Life is hard and rough and they are tired of it.
All they can see are the stars that are falling.

Maybe God sends the snakes
as a way of reminding them
that there really is real suffering in the world—
but not having the food they want to eat for lunch--
is not real suffering.

God has been feeding them all along
just as God feeds us.
Remember, manna? Remember our daily bread?

But the Israelites are much like many of us—spoiled, demanding,
picky eaters. Picky about life in general.

The Israelites have forgotten
that God has already
(1) rescued them from slavery,
(2) brought them out of Egypt
(3) provided leader
and (4) is leading them to the land that has been promised.

Our memories are often short as well.
We spend a lot of time complaining about the trivial,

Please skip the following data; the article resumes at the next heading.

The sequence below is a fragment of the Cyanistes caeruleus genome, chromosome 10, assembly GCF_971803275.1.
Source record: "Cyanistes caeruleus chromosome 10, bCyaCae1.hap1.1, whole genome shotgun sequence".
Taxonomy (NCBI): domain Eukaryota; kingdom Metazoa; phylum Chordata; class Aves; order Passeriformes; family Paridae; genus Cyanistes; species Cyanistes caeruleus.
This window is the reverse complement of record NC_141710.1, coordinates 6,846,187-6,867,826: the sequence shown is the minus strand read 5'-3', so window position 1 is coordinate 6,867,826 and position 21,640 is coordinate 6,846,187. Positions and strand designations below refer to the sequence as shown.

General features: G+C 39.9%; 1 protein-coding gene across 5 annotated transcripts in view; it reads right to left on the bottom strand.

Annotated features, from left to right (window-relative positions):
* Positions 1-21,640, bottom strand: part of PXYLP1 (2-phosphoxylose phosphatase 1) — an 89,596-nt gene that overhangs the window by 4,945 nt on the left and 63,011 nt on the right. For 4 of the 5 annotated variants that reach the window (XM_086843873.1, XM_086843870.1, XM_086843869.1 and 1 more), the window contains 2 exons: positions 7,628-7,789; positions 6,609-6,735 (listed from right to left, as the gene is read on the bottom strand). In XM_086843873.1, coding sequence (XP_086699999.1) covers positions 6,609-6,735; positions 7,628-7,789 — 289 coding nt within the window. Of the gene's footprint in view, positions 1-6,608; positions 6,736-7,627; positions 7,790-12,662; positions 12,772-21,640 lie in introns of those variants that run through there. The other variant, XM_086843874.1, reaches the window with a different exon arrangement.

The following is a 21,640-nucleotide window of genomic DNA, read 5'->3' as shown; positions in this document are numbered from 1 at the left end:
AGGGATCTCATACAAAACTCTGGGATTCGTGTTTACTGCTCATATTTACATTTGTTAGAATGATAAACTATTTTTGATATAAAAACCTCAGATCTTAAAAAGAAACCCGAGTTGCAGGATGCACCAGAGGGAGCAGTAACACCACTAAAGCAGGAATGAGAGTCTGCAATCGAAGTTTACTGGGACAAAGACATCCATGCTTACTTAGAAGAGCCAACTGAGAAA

the few stars that are falling while forgetting
to look up at the stars that remain steady and bright—
always there,
in the night sky.

But those snakes!
Now those are not trivial.

A recent Harris poll on “What We Are Afraid Of”
reports that 36 % of all adults in the United States
list snakes as their number one fear.
Ophidiophobia is the official name for this fear.

Not only were the Israelites afraid of the snakes--
the snakes were biting them, killing them.

There is a message here.
When we only give out our own venom, our own poisonous thoughts--
our complaining, our ungratefulness, our self-centeredness—
that same poison will likely return to us—
and may just kill us.
And that in no way is God’s dream for us.

It is no accident that this reading from Numbers
is paired with Psalm 107 today:

Then they cried out to the LORD in their trouble,
And he saved them from their distress;
He sent out his word
and delivered them from destruction

The Hebrew word for a poisonous serpent is seraph—
it literally means “fiery”.
And yes, there are times in our lives we are in so much pain—
physical, mental, emotional--
it feels as if we are walking through fire.

God never denies that there is real pain and suffering in the world.
Yet God always points the Israelites—and us-- to a way of healing.